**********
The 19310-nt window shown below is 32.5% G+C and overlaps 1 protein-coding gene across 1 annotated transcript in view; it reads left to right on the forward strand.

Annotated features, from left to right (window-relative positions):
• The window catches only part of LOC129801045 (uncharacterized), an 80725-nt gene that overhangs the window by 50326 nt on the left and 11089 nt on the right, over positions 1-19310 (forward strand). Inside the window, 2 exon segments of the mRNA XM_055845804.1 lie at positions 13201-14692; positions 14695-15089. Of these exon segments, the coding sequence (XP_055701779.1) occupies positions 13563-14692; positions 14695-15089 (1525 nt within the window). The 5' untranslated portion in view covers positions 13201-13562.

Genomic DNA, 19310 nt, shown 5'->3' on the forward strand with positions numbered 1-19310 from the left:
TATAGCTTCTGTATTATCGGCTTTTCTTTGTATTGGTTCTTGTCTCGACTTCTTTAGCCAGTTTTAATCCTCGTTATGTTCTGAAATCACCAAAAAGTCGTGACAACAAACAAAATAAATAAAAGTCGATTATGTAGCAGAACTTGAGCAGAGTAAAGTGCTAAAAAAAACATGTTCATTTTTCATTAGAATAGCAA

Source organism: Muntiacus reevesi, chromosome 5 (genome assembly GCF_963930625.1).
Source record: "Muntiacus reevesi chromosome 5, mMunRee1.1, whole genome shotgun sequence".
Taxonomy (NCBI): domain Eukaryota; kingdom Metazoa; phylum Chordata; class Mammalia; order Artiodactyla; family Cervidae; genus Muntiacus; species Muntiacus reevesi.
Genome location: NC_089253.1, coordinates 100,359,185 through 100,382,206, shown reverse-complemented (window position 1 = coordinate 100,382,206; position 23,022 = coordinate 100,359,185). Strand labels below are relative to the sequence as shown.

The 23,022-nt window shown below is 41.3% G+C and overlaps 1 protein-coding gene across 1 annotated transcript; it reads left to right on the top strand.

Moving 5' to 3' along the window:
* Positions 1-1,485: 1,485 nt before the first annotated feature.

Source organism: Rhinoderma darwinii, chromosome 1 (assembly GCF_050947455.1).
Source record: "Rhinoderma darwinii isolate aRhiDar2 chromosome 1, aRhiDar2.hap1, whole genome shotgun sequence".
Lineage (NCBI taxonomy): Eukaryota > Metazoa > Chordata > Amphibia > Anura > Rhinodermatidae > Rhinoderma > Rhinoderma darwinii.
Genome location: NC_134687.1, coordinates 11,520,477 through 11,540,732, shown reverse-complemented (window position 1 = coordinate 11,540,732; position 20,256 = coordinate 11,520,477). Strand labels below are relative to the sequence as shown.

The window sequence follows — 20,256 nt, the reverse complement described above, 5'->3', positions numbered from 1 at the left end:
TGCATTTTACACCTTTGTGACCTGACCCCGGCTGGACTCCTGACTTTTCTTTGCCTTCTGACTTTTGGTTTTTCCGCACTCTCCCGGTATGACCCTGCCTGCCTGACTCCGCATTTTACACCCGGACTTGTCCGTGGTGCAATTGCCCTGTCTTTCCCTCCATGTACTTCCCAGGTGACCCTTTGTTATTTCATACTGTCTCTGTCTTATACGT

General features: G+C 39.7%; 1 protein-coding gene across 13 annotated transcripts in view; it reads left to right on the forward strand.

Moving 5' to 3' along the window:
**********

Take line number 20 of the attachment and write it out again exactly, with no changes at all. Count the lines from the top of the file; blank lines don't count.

Moving 5' to 3' along the window: